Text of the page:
In the everyday case of old people whose wishes are not known, doctors' hands are tied – and they wish that the comatose patient had made a choice when able.

But the law allows doctors one last option to learn a patient's wishes, provided evidence can be found that they expressed what they would have wanted in earlier conversations with friends or family.

This brings us back to the elderly man in Bed 11. Because nothing is in writing, Berger has decided to try to find such evidence -- but he knows finding what a person said can be harder than discovering a cure:

"If he doesn't want this done, it would be nice to comply or go with his wishes," says Berger.

But a resident has searched everywhere for evidence of his wishes and found nothing. She says he doesn't have any family members, but she learned that he did have a female visitor who asked about the patient's condition.

"If [he] has made any sort of comments to them, or they have had discussion around a TV, or watching a friend in a nursing home who got sick or something where they could say, 'You know, he said he would never want to end up like so and so,' then we can go ahead and withdraw life support," says Berger.

So finding the friend is crucial – and Berger offers to speak to the woman on the phone. He reached the friend, Anne Hopkins, that afternoon. Hopkins knew the patient as "Bob," but it turns out, not very well.

What did she tell Berger? "I told him that I had no idea, but we had never discussed anything like that," says Hopkins. "And no, I thought, 'Well, I could lie. Because no one would ever know.' But I simply couldn't do that. And so, I wasn't able to be any help. And it was very frustrating for both of us."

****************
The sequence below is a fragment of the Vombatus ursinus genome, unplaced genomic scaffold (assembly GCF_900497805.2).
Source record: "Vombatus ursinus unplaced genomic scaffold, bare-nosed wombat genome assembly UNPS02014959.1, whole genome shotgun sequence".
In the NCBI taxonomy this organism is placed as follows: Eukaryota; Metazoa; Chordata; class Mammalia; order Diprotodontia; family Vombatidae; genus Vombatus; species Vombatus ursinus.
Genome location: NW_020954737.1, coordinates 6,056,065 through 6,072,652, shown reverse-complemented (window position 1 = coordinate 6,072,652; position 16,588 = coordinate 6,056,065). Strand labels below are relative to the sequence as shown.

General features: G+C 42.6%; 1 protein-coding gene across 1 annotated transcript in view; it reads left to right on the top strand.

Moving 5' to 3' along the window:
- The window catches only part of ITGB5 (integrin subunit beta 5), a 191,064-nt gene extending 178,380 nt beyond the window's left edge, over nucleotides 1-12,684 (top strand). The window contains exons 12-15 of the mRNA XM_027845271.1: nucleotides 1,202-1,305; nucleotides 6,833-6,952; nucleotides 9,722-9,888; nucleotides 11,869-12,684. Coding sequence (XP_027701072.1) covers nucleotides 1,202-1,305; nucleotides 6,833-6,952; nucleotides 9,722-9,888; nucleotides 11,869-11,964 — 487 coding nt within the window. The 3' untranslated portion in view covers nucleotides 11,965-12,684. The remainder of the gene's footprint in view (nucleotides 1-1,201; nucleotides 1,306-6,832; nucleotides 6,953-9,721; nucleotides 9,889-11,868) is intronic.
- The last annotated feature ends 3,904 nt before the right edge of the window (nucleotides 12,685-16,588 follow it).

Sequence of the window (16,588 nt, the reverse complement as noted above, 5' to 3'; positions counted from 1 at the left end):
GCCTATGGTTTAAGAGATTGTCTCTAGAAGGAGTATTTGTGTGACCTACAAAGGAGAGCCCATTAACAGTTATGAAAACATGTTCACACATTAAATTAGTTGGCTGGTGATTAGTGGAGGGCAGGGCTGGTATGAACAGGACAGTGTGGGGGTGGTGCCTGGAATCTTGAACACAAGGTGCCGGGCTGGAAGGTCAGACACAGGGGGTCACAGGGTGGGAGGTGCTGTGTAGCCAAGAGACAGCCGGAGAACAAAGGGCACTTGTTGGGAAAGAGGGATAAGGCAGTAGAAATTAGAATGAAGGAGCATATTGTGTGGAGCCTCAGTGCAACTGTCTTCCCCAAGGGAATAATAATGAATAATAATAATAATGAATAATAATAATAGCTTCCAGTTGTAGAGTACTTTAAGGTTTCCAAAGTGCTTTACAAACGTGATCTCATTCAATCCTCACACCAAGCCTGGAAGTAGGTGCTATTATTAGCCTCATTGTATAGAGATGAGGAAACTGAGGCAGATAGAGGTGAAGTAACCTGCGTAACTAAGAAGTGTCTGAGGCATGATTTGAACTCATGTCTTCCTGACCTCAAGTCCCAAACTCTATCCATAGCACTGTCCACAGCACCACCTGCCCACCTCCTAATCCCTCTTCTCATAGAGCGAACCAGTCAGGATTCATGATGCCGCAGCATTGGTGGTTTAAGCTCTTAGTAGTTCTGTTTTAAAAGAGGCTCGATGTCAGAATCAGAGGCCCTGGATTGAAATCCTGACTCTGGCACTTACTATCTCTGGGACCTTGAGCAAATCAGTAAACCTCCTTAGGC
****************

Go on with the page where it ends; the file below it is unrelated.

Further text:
"I would have liked to have told the doctor that he's suffered enough, and let him go," adds Hopkins.

But "Bob" did not pull through. He died four weeks after being admitted to Bellevue. And Hopkins arranged and paid for his burial.
The suffering is not just physical, but also financial, and it's no wonder that, in their last year of life, Americans spend more than five times the money on health care than in all their previous years.

In "Bob's" case, Bellevue Hospital gave 60 Minutes the bill based on a hypothetical case just like his. It is 52 pages long and it shows that the total bill during his last stay would come out to more than $104,000.

Before "Bob" went to Bellevue, he lived at Coler Goldwater, New York City's largest nursing home. Located just across the East River from one of Manhattan's most exclusive neighborhoods, the home admits patients regardless of income. It is, in the words of Robert Frost, "the place where, when you have to go there, they have to take you in."

"Many of them know, as we do, that this will be the last place that they call home," says Dr. Yolanda Bruno, the medical director. She asks every patient who enters her nursing home to write down specific instructions about their final medical care. But she finds the elderly are no more willing to talk about it now than when they were young.

How many of them have detailed some instructions of how they want their medical treatment to be handled in their final months and days?

"Unfortunately, very few, relatively speaking. About 10 percent have living wills or health care proxies," says Bruno.

"There are probably fears associated with advanced-care planning. Many people feel that they won't get adequate care if they decide on terminal wishes. I mean, it's a completely unfounded belief."

Unfounded belief, or faith in immortality, the fact is that the majority of Americans do not have written directives. Goldfrank suggests a remedy to cure the problem: a large and healthy dose of reality.

"If someone can't think, if someone can't walk any longer and they just lie in a bed, then how much good is it to exist," asks Goldfrank. "And we all have to decide that."



  • Rebecca Leung